OWJ1 (1996) – Adoption of a 54mm bore piston The major new feature of the OWJ1 spec YZR500 introduced in 1996 was the new engine with a 54mm bore. By squaring off the bore x stroke at 54mm x 54mm, compared to the previous 56mm x 50.6mm, this engine succeeded in boosting top speed through a better balance of power and torque character based on total intake/exhaust efficiency rather than simply raising rpm. This model was also characterized by its forged “powder metal” piston with excellent heat resistance qualities and a new frame design that eliminated the seat rail. Riding this machine, Norick Abe shaved an amazing two seconds off the fastest lap time at the Japan GP preliminaries and went on to win the race for his first GP victory. Loris Capirossi also won a round this year on the OWJ1 at the Australian GP.
OWH0 (1997) – V bank widened to 75 degrees On the OWH0 spec introduced in 1997, the “V” bank of the engine was widened from 70 to 75 degrees in order to allow an increased air box capacity. A “T” type exhaust port (conventional three-port to two-port) known for its excellent pick-up characteristics was also tested on this model, along with adoption of a new crank assembly spec and a higher drive shaft position for improved handling stability. On this machine Cadalora mounted the winners podium twice with second place finishes and twice with third place to finished the season ranked sixth, while Abe ranked seventh.
(The OWH0 and OWJ1 were actually developed simultaneously and their eventual years of actual GP use happened to come in reverse of the alphabetical order of their code names.)
Abe’s 1998 OWK1 OWK1 (1998-99) – Non-leaded arrives The 1998 YZR500 (OWK1) was a non-leaded gasoline spec in line with the revised GP regulation. The combined effect of improvements including revised compression ratio, new muffler shape, change to a Keihin carburettor (previous models used Mikuni), reduction of crankcase power loss and boosted cooling capacity served to achieve outstanding performance. Also the angle of the engine’s V bank was returned to 70 degrees. Despite the non-leaded spec, this machine produced course records on many of the GP courses. Ridden by Jean-Michel Bayle, Norick Abe, Simon Crafar and Regis Laconi, the machine continued to mature through the season, with Crafar winning his first GP race on it at the British GP.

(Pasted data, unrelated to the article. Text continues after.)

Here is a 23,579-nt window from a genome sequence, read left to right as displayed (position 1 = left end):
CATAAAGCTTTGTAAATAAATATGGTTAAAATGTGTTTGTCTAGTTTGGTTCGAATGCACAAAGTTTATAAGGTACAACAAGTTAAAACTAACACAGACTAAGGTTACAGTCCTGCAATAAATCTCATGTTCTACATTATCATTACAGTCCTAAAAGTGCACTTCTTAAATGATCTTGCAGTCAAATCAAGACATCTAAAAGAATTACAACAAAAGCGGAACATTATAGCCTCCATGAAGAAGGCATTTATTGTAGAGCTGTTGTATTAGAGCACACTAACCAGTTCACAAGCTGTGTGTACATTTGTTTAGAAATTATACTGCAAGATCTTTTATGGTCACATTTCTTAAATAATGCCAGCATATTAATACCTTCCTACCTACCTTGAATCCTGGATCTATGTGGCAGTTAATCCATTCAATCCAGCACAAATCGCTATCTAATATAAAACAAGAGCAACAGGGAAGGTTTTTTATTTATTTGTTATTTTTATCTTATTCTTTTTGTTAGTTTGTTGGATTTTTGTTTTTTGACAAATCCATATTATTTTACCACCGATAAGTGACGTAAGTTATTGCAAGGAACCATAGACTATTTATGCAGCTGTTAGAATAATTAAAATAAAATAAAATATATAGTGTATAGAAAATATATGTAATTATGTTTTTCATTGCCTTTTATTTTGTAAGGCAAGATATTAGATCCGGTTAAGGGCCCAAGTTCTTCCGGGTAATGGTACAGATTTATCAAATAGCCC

In ’99, Max Biaggi and Carlos Checa joined the Yamaha riders and the OWK1 continued to mature, with Biaggi, Abe and Laconi each winning one round this year. On Biaggi’s machine, wings were added on the right and left sides of the front cowl in mid-season to improve road contact feeling for the front wheel, but due to the problem of balance with the down-force characteristics during full banking on turns, they were removed again in the latter half of the season. OWK6 (2000)- Yamaha’s ninth manufacturers title The OWK6 model of 2000 was a further evolution of the OWK1 of the previous year and it achieved higher levels of acceleration and top speed performance due to improvements including new cylinder, cylinder head and exhaust pipe specs and revision of several parts of the performance-boosting engine management system. Also review of the dimensions and geometry led to a new cowl shape. With Garry McCoy’s three wins, Biaggi’s two and Abe’s one, this machine brought Yamaha its ninth manufacturers championship after a seven-year hiatus.
OWL6 (2001)- Biaggi second in championship The OWL6 spec of 2001 took the existing model as its base and added revisions relating to driveability including new cylinder, cylinder head and exhaust pipe specs, changes in the performance characteristics of the YPVS system and mapped ignition timing control that contributed to increased acceleration and top speed performance. Revisions in the dimensions also added to the pick-up coming out of the turns. This model also featured long and short type rear arm options to fit the characteristics of the different riders. Biaggi scored three wins this year to place second in the season ranking.
OWL9 (2002)- The 28th and last generation YZR500 Of all the YZR500 models that had actually competed in GP races since its debut in 1973, the OWL9 that appeared in 2002 represented the 28th and last generation model. The engine was positioned farther forward than that of the OWL6 of the previous year while the centre of gravity was also raised slightly in order to secure the desired front weight distribution. Weight was reduced through full-fledged thinning efforts on the rear arm. In this year’s GP regulation that had two-stroke and four-stroke machines competing together, the great competitive potential of the YZR500 was proven once again when Olivier Jacque won the pole position at the German GP on this machine and Abe finished the season ranked sixth.